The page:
I think the simples answer is to only plan fishing trips in May/June for those species that are not known to usually spawn then. However, you can only approximate when the spawning period is going to be as it is subject to prevailing conditions. That's why the close season is for 3 months to cover that possibility. Booking into commercial waters, doesn't negate that rule of thumb, though it has been known for species to spawn more than once - again it depends

Ifyou were in the middle of an orgy, would you break off for a boilie, maggot or a crust?
 

corkycat

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I think the simples answer is to only plan fishing trips in May/June for those species that are not known to usually spawn then. However, you can only approximate when the spawning period is going to be as it is subject to prevailing conditions. That's why the close season is for 3 months to cover that possibility. Booking into commercial waters, doesn't negate that rule of thumb, though it has been known for species to spawn more than once - again it depends

Ifyou were in the middle of an orgy, would you break off for a boilie, maggot or a crust?

Err no, but I probably would if it was a cube of luncheon meat.
 

smiffy

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Been to Holland many times when the Bream have been spawning. But,they don’t all spawn on the same day. It’s been my experience that if you cast past the spawning fish you will find fish that aren’t quite ready or spawned a few days earlier. Spawning fish are generally right under your feet so I haven’t even been pestered with liners all day. It’s a standing joke that you have to kick the Bream out of the way as you wade out to set your platform up ;)
Ireland,so I’m told,is a bit different and can be frustrating when the fish are spawning.
I just play it by ear. If I fancy a go at some Bream but they’ve got other things on their mind I’ll fish for Roach because they’ll be spawned out by then. Maybe Tench if I think it’s warm enough,often,they don’t spawn until June.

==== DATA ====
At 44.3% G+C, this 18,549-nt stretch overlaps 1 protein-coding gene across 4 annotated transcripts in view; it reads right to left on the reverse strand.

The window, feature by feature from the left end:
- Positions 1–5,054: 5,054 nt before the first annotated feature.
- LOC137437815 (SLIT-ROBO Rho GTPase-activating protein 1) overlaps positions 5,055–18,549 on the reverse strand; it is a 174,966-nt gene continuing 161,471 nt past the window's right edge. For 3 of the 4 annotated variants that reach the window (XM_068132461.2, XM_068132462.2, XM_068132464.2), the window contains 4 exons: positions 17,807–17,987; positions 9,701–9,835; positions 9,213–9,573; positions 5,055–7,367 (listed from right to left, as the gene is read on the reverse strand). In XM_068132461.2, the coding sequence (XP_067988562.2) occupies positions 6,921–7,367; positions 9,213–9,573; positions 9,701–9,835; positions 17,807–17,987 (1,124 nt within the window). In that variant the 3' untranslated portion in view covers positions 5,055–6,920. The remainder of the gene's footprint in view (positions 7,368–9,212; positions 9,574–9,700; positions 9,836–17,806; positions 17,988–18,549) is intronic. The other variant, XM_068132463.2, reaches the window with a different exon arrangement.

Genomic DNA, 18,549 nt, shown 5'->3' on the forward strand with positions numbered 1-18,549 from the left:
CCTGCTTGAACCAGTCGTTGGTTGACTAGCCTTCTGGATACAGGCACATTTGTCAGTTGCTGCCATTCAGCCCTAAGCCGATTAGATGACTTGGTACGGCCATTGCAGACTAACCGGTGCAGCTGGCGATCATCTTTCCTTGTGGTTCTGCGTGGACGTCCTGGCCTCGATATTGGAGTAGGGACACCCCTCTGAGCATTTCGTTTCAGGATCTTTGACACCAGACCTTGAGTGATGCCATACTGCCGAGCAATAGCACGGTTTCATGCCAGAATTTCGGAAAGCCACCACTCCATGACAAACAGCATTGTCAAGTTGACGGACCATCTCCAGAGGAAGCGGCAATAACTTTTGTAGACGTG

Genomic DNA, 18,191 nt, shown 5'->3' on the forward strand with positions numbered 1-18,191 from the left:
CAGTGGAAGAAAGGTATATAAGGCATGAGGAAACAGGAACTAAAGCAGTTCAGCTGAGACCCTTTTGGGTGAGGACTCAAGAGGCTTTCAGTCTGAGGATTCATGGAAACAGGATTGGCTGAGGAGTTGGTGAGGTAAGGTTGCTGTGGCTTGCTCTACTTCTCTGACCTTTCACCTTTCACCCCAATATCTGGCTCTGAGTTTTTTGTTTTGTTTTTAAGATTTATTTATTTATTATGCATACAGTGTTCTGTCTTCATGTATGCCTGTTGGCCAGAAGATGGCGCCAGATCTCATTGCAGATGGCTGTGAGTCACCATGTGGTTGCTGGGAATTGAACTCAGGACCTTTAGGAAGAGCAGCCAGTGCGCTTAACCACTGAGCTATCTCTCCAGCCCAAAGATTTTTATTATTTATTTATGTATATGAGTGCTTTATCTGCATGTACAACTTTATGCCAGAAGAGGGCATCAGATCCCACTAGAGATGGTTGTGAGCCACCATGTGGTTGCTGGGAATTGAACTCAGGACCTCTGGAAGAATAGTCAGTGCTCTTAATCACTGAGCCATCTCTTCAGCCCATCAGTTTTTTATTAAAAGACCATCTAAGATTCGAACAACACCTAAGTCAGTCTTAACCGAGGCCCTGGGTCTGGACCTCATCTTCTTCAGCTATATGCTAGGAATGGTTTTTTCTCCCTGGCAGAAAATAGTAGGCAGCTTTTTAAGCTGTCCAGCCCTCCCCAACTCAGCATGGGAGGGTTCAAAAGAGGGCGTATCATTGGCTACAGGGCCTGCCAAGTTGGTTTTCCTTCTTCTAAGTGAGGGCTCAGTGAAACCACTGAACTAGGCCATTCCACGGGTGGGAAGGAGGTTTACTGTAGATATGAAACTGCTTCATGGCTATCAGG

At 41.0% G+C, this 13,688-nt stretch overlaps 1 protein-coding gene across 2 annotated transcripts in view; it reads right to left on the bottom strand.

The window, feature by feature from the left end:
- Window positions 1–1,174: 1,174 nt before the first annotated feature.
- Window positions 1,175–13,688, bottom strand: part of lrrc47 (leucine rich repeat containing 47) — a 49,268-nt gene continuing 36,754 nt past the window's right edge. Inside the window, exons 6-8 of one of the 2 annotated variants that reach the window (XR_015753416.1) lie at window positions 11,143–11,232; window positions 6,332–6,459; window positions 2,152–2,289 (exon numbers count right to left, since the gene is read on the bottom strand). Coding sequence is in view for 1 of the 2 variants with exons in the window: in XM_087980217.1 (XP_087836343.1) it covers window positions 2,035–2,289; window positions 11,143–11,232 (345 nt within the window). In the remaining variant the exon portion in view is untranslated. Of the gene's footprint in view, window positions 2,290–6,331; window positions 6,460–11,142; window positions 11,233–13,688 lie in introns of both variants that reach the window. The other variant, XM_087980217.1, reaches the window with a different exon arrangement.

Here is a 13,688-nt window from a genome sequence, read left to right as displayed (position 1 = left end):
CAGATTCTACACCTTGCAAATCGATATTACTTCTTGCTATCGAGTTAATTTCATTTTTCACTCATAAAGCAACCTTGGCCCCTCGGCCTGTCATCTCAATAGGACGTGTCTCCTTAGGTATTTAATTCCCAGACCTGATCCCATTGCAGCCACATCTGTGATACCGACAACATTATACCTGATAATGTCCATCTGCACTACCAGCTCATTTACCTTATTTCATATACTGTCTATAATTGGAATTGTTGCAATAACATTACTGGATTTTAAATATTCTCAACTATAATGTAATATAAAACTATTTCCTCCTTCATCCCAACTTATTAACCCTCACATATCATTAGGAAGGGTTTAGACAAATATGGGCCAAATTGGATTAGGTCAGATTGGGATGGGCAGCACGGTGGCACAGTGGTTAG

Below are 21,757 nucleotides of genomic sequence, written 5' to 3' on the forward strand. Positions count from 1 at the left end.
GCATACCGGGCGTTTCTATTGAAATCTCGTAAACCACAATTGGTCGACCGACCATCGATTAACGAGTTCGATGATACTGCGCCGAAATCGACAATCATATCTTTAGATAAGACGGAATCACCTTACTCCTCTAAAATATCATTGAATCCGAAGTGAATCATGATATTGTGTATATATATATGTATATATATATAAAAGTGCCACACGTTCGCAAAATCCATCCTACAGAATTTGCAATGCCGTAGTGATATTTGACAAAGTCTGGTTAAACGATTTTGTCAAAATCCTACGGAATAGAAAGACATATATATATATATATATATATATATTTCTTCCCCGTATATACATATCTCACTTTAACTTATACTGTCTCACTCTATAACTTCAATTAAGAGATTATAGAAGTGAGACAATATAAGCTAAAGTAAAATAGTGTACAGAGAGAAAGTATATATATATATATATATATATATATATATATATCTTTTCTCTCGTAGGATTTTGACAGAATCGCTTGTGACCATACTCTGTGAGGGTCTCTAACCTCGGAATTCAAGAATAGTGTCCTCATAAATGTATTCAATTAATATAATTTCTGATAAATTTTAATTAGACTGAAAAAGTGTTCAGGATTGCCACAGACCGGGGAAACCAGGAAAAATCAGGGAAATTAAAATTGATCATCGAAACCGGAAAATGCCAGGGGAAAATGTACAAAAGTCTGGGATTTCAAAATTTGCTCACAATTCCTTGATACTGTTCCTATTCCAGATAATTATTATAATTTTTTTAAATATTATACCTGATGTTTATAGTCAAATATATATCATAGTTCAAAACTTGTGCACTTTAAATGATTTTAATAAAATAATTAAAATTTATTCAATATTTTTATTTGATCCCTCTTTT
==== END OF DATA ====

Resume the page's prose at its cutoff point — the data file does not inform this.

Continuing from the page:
Simon R

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In stillwaters the order of spawning is generally pike, perch, roach/rudd, bream, tench, carp - dates ranging from early March to early July.

In rivers the order will generally be the same (add chub and barbel to the list somewhere between bream and carp) but the dates will vary hugely - back in the days when 'trout fishing' with maggots was allowed on the Yorkshire rivers we'd regularly encounter barbel on the upper river (around Catterick) that were spawning in early May and sometimes even earlier.
1573729471578.png
Caught that fish in early April 1990, went back the following week and the bloody things were engrossed in making little barbels so I could only stand and watch - and there were a lot that were considerably larger than the one shown above.

Barbel seem to spawn later in the lower reaches of rivers where the water is slower flowing and deeper - perhaps those rivers take longer to warm up?

Simon
 

The Landlord

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One of our commercials has two lakes. One lake, they spawned in early June, the other (only a couple of yards away), they didn't spawn until late July.